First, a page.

In terms of violence, NA-247 has one of the worst records. It should come as no surprise then, that this is where it all began.
By now, the events of the tragic day are firmly etched into Karachi’s memory: On April 15, 1985, 20-year-old Bushra Zaidi lost her life in an accident involving two minibuses racing along Nawab Siddiq Ali Khan Road. The fuel for violence was already present in Karachi, given the influx of people into the city, the shifting demographics and the impact this had on who controlled resources. Bushra’s death – allegedly caused by the recklessness of a member from the other ethnic group – was used by some people as the ignition key to a major rampage. The incident escalated into the horrific Qasba-Aligarh massacre in December in 1986.
Delve deeper into history and you’ll discover that this was also a constituency where the first sign of trouble between different communities broke out after Partition. When General Ayub Khan won the elections against Fatima Jinnah back in 1964, his son Gohar Ayub Khan organised a victory parade. As it was passing through Nazimabad, a scuffle broke out, leading to one of the most significant ethnic clashes in the country up to that time.
There are other dimensions of violence too: During the 90s, Gulbahar, another area within the constituency, became a battleground for sectarian clashes in the city.
More violence ensued in the area during the army’s Operation Clean-up, which was initiated in the summer of 1992. The operation, which was initiated against anti-state actors after the alleged torture of an army officer in Karachi, claimed dozens of lives in the area. Older residents can remember the days when the men in khakis marched along the area along Khajji ground and the rattling of gunfire.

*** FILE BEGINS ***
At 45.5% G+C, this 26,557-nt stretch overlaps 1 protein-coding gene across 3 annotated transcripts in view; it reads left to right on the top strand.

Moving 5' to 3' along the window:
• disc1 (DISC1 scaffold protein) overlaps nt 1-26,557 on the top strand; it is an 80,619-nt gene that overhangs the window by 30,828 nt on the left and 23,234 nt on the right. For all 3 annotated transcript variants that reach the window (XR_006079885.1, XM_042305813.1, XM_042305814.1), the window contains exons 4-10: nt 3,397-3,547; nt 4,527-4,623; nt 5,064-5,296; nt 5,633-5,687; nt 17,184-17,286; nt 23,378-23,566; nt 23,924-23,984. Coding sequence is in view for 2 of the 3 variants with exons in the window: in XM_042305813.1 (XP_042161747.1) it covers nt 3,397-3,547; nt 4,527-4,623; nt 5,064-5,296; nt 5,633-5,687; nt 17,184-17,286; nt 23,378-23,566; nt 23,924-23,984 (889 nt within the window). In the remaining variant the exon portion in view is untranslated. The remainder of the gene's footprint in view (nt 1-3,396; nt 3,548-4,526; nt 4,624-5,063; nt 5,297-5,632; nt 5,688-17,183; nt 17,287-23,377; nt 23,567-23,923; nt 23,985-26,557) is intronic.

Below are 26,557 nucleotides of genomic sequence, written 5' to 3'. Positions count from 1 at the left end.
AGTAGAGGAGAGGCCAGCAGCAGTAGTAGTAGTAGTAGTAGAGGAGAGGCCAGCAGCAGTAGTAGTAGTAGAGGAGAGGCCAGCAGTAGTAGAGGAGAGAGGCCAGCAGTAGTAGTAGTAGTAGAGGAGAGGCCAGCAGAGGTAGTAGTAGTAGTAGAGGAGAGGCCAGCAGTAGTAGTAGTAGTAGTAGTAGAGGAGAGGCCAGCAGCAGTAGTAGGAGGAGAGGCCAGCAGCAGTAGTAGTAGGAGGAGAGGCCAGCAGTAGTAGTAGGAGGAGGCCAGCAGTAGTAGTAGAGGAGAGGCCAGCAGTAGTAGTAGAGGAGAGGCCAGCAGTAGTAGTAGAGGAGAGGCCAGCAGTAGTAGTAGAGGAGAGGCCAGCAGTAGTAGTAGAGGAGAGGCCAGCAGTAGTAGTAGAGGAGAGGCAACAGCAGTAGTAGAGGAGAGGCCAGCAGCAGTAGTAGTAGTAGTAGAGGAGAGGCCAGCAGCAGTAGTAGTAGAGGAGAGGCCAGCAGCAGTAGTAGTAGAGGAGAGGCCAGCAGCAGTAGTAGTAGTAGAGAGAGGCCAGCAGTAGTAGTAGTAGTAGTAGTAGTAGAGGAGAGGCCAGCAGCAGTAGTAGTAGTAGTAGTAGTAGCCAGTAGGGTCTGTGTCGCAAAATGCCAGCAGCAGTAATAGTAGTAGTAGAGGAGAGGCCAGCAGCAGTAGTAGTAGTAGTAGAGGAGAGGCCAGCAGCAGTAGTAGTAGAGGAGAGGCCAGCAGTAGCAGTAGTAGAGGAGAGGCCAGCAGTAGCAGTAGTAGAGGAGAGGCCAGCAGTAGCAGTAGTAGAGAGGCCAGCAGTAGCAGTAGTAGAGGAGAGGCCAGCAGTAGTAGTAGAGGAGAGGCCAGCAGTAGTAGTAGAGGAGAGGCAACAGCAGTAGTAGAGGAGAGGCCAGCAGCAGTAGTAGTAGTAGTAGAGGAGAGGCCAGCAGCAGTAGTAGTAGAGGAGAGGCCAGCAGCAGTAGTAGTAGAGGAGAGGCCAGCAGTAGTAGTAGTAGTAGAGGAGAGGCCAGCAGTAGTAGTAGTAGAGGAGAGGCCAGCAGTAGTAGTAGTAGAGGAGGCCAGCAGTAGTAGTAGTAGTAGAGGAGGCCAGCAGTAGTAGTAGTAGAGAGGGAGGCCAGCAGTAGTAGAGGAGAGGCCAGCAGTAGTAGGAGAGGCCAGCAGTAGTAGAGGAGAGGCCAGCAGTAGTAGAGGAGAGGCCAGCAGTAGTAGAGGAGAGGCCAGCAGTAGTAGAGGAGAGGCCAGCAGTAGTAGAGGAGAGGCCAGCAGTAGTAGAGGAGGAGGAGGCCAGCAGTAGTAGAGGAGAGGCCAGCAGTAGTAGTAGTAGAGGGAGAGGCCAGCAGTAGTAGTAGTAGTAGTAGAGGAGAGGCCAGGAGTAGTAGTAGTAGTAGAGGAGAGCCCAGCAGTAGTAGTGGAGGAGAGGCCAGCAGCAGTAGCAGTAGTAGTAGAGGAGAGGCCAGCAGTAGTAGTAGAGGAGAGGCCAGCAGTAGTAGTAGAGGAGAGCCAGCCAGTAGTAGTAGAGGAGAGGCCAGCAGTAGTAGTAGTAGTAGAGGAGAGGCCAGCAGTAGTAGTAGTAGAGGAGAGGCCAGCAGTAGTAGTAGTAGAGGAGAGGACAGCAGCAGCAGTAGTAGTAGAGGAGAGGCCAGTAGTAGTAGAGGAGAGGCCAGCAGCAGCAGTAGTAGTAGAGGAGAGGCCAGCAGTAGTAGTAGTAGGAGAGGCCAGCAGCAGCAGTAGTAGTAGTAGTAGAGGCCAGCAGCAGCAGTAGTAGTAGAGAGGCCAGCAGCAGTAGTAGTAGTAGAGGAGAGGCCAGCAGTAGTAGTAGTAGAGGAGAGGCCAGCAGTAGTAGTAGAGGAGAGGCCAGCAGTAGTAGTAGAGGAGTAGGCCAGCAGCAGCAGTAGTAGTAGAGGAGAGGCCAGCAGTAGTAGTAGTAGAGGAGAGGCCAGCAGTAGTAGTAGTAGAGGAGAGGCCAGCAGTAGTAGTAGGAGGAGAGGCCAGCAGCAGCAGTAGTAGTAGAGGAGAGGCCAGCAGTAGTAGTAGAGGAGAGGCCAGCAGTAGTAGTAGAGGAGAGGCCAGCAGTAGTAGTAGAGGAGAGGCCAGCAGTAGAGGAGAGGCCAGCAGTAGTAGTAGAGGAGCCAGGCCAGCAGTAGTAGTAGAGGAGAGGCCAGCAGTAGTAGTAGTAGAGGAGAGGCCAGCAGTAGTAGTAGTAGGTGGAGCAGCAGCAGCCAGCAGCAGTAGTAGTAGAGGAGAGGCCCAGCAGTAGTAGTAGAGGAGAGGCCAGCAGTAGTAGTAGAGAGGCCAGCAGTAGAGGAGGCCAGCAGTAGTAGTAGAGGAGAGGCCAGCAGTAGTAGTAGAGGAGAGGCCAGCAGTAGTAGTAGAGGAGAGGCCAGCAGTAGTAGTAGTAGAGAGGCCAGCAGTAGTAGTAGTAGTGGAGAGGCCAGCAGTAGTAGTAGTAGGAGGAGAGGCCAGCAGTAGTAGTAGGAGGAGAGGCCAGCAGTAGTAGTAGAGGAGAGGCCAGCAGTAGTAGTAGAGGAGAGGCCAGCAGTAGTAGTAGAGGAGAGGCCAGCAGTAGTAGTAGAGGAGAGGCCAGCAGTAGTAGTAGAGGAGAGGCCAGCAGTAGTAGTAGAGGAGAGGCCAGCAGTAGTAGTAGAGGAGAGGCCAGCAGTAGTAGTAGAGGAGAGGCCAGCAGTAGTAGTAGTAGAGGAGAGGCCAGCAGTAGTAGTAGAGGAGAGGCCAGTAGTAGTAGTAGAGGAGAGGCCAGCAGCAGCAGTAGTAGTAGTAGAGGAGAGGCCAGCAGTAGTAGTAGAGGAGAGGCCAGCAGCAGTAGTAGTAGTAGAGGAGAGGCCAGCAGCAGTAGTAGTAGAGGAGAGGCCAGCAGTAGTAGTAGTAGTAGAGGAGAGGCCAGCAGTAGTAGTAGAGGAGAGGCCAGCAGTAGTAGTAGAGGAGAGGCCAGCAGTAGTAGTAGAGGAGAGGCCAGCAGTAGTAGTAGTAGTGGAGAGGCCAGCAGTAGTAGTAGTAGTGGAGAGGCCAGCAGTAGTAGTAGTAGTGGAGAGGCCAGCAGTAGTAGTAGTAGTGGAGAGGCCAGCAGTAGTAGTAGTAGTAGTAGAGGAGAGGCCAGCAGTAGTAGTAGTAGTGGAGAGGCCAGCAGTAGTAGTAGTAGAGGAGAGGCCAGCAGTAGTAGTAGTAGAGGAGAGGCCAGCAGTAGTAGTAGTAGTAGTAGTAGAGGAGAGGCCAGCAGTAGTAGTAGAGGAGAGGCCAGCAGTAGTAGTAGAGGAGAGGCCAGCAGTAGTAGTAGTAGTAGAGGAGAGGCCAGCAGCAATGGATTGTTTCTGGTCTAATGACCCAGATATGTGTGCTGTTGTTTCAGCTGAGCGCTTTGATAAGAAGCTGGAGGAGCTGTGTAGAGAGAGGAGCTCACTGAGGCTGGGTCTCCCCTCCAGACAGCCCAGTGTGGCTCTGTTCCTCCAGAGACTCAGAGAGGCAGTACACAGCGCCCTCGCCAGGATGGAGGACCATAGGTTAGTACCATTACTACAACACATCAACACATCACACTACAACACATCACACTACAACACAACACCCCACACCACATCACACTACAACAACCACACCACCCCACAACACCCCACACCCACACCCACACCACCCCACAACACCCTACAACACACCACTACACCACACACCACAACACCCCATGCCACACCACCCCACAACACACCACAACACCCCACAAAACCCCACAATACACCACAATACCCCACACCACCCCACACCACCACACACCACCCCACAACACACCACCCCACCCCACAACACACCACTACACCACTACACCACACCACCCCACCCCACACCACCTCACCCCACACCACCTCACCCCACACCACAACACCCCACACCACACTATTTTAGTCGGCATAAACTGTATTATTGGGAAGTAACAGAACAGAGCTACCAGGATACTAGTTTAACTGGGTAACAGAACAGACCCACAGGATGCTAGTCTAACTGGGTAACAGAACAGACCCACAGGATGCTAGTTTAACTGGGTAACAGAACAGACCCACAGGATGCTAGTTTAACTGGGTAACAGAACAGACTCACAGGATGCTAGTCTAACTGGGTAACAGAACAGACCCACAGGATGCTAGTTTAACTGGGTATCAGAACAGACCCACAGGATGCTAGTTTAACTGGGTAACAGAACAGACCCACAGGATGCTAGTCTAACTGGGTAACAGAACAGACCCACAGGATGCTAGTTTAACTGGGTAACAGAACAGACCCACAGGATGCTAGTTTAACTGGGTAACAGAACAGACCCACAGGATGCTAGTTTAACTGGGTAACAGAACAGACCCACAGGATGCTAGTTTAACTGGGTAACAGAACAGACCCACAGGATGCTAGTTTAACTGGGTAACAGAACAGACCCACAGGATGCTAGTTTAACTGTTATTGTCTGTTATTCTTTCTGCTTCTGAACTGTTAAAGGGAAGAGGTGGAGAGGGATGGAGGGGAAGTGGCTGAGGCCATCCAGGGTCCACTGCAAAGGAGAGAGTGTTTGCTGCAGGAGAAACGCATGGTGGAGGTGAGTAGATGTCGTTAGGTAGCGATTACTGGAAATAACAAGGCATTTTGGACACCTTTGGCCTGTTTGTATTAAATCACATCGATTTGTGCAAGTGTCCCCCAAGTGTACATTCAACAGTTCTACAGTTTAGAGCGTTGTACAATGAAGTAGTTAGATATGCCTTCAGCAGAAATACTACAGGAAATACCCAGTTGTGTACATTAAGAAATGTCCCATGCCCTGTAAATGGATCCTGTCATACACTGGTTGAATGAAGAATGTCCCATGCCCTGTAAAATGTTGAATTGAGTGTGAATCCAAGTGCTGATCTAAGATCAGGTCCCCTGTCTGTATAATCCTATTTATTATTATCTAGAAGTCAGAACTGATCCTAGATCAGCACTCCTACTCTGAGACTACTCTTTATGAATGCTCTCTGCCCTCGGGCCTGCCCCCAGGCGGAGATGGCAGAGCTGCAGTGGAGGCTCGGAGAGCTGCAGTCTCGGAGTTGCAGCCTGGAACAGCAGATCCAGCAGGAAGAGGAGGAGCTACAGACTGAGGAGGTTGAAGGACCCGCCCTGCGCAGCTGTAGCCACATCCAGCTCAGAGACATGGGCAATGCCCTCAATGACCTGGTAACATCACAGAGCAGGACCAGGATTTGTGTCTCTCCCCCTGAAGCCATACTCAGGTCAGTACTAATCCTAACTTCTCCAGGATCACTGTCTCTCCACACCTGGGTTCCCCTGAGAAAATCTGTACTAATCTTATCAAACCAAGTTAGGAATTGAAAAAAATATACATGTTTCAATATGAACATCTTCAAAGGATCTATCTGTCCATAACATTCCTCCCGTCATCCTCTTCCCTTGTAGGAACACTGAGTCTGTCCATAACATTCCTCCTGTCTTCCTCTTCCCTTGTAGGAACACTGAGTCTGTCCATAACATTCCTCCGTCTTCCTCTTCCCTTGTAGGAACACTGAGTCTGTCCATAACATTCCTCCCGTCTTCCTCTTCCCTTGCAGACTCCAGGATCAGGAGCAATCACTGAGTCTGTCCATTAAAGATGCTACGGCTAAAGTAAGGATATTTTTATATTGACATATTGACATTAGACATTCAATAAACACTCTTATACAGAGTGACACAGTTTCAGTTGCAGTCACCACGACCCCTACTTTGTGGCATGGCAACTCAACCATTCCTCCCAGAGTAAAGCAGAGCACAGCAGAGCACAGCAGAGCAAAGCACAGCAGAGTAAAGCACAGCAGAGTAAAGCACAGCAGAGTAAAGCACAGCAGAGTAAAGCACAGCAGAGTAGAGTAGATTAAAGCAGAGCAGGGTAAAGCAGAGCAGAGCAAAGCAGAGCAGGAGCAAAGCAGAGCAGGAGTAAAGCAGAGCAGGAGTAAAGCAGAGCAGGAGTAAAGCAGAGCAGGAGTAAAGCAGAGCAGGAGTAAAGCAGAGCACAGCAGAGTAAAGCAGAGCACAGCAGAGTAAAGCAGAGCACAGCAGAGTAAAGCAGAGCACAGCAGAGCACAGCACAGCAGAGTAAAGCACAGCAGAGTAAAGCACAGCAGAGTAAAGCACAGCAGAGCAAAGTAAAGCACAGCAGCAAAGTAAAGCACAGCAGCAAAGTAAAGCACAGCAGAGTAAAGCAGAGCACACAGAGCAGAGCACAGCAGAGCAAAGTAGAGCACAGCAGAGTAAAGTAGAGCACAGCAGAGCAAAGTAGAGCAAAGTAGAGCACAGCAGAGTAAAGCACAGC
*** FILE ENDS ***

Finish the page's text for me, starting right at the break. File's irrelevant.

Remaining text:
But from that fateful day in April 1985, the constituency has been an area where the law and order situation has remained very grim. A simple Google search using the names of the areas within the constituency as keywords will also return newspaper stories about target killings and sectarian attacks in 2012.
When it comes to area covered, NA-247 is among the city’s smaller constituencies. It is bounded by Nazimabad’s block four to the north, some portions of Nazimabad’s blocks one and three to the west, Gulbahar to the south and areas of Liaquatabad to the east. Most of the residents here belong to the middle and lower-middle classes. The city’s second largest hardware market is also found within NA-247.
Though the constituency is nestled between the Orangi stream and Lyari River, the sanitation systems in the area have not been maintained, especially in the shanty towns. Because of choked sewerage lines, dirty water stagnates on the garbage-filled streets.
The residents claim that it is because the authorities did not hold the local body elections on time that the drainage system fell into a state of disrepair. Asif Mehmood, a resident of the Petal Wali Gali, which is famous for stalls where tea is served in glasses instead of cups, was livid. He wanted the government to be accountable for how they had spent funds for the uplift of the area.
A quick trip around Liaquatabad and Nazimabad will reveal that as far as flags and banners are concerned, Muttahida Qaumi Movement (MQM) is on top. Pakistan Peoples Party (PPP) flags are also visible in the area.
Though NA-247 has been the traditional stronghold of MQM, the dynamic of sectarian violence over the past few years may affect the basis on which the area’s residents cast their votes. A marriage of convenience between Jamaat-e-Islami and Jamiat Ulama-e-Pakistan is likely to give a tough time to MQM in its traditional stronghold in NA-247. Analysts point out that in some pockets of Nazimabad and its adjoining areas, there are a number of people who support the Muttahida Deeni Mahaz and have no interest in the upcoming elections and will not vote for the MQM.
Published in The Express Tribune, May 5th, 2013.